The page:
“Keeping tabs on the rest of the town took up her time. When Arlo was alive—he was a Watson, too, of course, though no relation…except maybe really distant cousins once or twice removed or something…. There’s more Watsons in these parts than there are chins…at a fat farm. Is that how that saying goes?”
“I think it’s more Chins than a Chinese phone book.”
“Huh. I don’t get it. Anyhow, Arlo expected his wife to be more than the town gossip. That’s when Yodel prided herself on her cooking, her volunteer work and all the rest. When he died—oh, I guess it was ten years ago—she gave all that up.” She shook her head. “Shame, too. But, back to the story. Yodel told the new preacher, ‘Wait until you try this cake. It’s my very own recipe.’
‘It is not,’ China said. “You saw me copy that recipe out of McCall’s when we were both at the beauty shop waitin’ to get our hair done!’
‘So what if I did?’ Yodel asked.
‘You had to have heard me tell Mary that I was making this cake for the potluck.’
Oooh, China was boiling. But Yodel just shrugged and said, ‘I subscribe to McCall’s. How was I supposed to know you’d be making a similar cake?’
China got right up in Yodel’s face and hollered, ‘It’s the same cake!’
Yodel said it wasn’t. She said, ‘I put almonds and a splash of vanilla in mine. Otherwise that cake would be boring and bland.’
At this point, the preacher tried to intervene. ‘They both look delicious,’ he told them, ‘and I’m sure there are enough of us here to eat them both.’
Yodel’s and China’s eyes were locked like two snarling dogs, and I don’t believe either of them heard a word he said. China had already set her cake on the table, but Yodel was still holding hers. China calmly placed her hand on the bottom of Yodel’s cake plate and upended that cake right on Yodel’s chest.”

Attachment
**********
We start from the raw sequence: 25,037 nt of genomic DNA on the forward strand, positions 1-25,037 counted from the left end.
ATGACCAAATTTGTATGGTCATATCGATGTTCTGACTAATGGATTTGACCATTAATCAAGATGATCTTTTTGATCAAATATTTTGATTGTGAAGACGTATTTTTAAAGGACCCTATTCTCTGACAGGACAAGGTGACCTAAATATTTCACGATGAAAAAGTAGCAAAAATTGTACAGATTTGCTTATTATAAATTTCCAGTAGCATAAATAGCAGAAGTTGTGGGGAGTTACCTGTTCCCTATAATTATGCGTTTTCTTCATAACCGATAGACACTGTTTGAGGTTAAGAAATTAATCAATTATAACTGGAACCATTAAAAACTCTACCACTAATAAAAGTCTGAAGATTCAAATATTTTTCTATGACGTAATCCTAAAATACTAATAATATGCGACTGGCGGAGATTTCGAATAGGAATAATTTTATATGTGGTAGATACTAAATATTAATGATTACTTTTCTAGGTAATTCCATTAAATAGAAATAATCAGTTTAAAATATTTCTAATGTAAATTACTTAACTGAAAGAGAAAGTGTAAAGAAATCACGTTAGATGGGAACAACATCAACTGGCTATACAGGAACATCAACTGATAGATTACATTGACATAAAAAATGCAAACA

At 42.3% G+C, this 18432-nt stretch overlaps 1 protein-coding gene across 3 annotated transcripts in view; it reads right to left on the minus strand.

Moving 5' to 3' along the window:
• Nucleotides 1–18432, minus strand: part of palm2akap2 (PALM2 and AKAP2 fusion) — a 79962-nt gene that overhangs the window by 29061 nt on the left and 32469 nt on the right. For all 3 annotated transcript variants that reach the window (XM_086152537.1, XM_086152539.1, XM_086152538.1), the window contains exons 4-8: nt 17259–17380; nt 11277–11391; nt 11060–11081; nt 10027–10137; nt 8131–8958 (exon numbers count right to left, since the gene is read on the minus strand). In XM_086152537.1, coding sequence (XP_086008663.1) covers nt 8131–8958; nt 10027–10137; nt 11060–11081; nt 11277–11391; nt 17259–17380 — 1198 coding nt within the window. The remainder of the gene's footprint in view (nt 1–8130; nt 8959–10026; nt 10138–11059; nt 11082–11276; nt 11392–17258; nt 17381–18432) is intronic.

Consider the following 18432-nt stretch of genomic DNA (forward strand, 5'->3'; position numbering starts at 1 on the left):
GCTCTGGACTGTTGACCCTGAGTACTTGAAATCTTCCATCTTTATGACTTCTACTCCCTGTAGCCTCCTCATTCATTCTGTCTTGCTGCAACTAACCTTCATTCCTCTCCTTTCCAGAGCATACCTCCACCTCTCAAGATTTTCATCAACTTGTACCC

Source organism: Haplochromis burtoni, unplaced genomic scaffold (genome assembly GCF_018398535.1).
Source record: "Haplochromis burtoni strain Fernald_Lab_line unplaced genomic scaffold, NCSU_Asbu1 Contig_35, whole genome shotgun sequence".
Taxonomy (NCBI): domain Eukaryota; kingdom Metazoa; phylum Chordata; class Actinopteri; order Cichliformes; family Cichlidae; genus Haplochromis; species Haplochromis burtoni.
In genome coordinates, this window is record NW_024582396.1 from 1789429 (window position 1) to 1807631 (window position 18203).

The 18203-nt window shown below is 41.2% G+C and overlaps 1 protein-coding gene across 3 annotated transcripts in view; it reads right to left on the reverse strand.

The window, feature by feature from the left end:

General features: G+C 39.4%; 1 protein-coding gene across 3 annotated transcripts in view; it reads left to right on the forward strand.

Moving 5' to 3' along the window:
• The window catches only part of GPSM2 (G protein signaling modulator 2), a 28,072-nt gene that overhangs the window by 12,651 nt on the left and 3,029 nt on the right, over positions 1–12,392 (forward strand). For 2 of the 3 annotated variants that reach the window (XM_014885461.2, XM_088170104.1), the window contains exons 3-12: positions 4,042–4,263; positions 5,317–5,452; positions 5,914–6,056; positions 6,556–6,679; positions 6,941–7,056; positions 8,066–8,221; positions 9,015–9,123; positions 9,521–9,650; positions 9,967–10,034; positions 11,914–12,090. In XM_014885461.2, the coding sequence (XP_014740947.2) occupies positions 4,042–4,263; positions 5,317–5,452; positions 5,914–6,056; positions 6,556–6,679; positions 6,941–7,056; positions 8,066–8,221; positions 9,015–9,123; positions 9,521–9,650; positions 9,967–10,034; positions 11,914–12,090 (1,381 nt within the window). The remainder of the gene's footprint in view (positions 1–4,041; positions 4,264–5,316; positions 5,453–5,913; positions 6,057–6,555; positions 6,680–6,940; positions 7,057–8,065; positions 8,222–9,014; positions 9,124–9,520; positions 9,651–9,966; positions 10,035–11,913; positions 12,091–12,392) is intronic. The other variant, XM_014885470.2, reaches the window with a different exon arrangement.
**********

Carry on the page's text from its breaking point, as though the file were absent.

I giggled. “Really?”
“Really. And then China walked to the door and said, ‘I’ve had it with her. I won’t be back here until one of us is dead.’ And she ain’t been back to church since.”
“Wow,” I said. “That’s some story.”
“Makes you wonder if China finally got tired of sitting home by herself on Sunday mornings.”
Seeing how serious Myra looked, I stifled my laughter. “Do you honestly think this woman has been nursing a grudge all these years and killed Mrs. Watson rather than simply finding herself another church?”
“There’s not another Baptist church within ten miles of here.” She finished off her soda. “People have killed for crazier reasons than that, haven’t they?”
“I suppose, but—”
“And if it wasn’t China York, I can think of a few other folks who had it in for Yodel.”
“Come on. I’ll admit she’s been a pain to work with on these cakes, but I have a hard time casting Mrs. Watson in the role of Cruella de Vil.”
Myra got up and put her empty soda can in the garbage. “I didn’t say she made puppy coats. I said there were a lot of people who’d just as soon not have Yodel Watson around.”
* * *
I was relieved when Myra left. She seemed to be a good person, and I liked her; but she could be a bit much. Everything had to be so dramatic with her. She even had me wondering whether or not poor Mrs. Watson died of natural causes.
I got up and walked down the hall to my office. It had a sofa bed to double as a guest room if need be. Other than that, it held a desk, a file cabinet and a bookcase full of cookbooks, cake decorating books, small business books, marketing books and one photograph of me with Lucas and Leslie. The photo had been taken last year when I was at Violet’s house for Christmas.